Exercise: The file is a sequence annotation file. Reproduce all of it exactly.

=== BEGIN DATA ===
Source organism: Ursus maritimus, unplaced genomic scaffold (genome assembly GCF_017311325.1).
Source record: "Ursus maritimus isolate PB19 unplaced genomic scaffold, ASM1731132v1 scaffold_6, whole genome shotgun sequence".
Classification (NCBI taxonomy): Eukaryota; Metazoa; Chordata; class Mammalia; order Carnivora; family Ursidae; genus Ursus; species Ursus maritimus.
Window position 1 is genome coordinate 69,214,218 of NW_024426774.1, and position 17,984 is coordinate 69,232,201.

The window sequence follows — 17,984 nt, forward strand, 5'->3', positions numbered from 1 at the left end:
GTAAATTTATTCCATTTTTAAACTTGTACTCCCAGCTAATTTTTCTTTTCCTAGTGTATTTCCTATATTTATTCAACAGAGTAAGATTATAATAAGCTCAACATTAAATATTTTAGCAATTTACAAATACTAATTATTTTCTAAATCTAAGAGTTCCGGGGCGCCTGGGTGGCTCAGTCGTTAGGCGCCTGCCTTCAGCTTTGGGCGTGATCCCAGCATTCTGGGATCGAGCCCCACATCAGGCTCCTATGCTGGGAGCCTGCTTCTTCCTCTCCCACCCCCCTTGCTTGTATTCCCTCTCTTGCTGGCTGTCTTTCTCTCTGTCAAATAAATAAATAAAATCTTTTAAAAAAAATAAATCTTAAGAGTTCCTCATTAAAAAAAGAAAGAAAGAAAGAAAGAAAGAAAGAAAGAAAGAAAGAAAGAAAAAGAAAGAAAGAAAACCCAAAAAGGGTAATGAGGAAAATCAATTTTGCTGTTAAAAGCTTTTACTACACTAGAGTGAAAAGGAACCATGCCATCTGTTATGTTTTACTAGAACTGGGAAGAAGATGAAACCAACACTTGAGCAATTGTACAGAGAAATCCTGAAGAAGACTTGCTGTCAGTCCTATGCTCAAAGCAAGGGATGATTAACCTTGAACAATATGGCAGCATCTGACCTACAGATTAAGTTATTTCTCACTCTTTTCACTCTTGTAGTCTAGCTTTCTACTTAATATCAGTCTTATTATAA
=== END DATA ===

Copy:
Source organism: Ursus maritimus, unplaced genomic scaffold (genome assembly GCF_017311325.1).
Source record: "Ursus maritimus isolate PB19 unplaced genomic scaffold, ASM1731132v1 scaffold_6, whole genome shotgun sequence".
Classification (NCBI taxonomy): Eukaryota; Metazoa; Chordata; class Mammalia; order Carnivora; family Ursidae; genus Ursus; species Ursus maritimus.
Window position 1 is genome coordinate 69,214,218 of NW_024426774.1, and position 17,984 is coordinate 69,232,201.

The window sequence follows — 17,984 nt, forward strand, 5'->3', positions numbered from 1 at the left end:
GTAAATTTATTCCATTTTTAAACTTGTACTCCCAGCTAATTTTTCTTTTCCTAGTGTATTTCCTATATTTATTCAACAGAGTAAGATTATAATAAGCTCAACATTAAATATTTTAGCAATTTACAAATACTAATTATTTTCTAAATCTAAGAGTTCCGGGGCGCCTGGGTGGCTCAGTCGTTAGGCGCCTGCCTTCAGCTTTGGGCGTGATCCCAGCATTCTGGGATCGAGCCCCACATCAGGCTCCTATGCTGGGAGCCTGCTTCTTCCTCTCCCACCCCCCTTGCTTGTATTCCCTCTCTTGCTGGCTGTCTTTCTCTCTGTCAAATAAATAAATAAAATCTTTTAAAAAAAATAAATCTTAAGAGTTCCTCATTAAAAAAAGAAAGAAAGAAAGAAAGAAAGAAAGAAAGAAAGAAAGAAAGAAAAAGAAAGAAAGAAAACCCAAAAAGGGTAATGAGGAAAATCAATTTTGCTGTTAAAAGCTTTTACTACACTAGAGTGAAAAGGAACCATGCCATCTGTTATGTTTTACTAGAACTGGGAAGAAGATGAAACCAACACTTGAGCAATTGTACAGAGAAATCCTGAAGAAGACTTGCTGTCAGTCCTATGCTCAAAGCAAGGGATGATTAACCTTGAACAATATGGCAGCATCTGACCTACAGATTAAGTTATTTCTCACTCTTTTCACTCTTGTAGTCTAGCTTTCTACTTAATATCAGTCTTATTATAA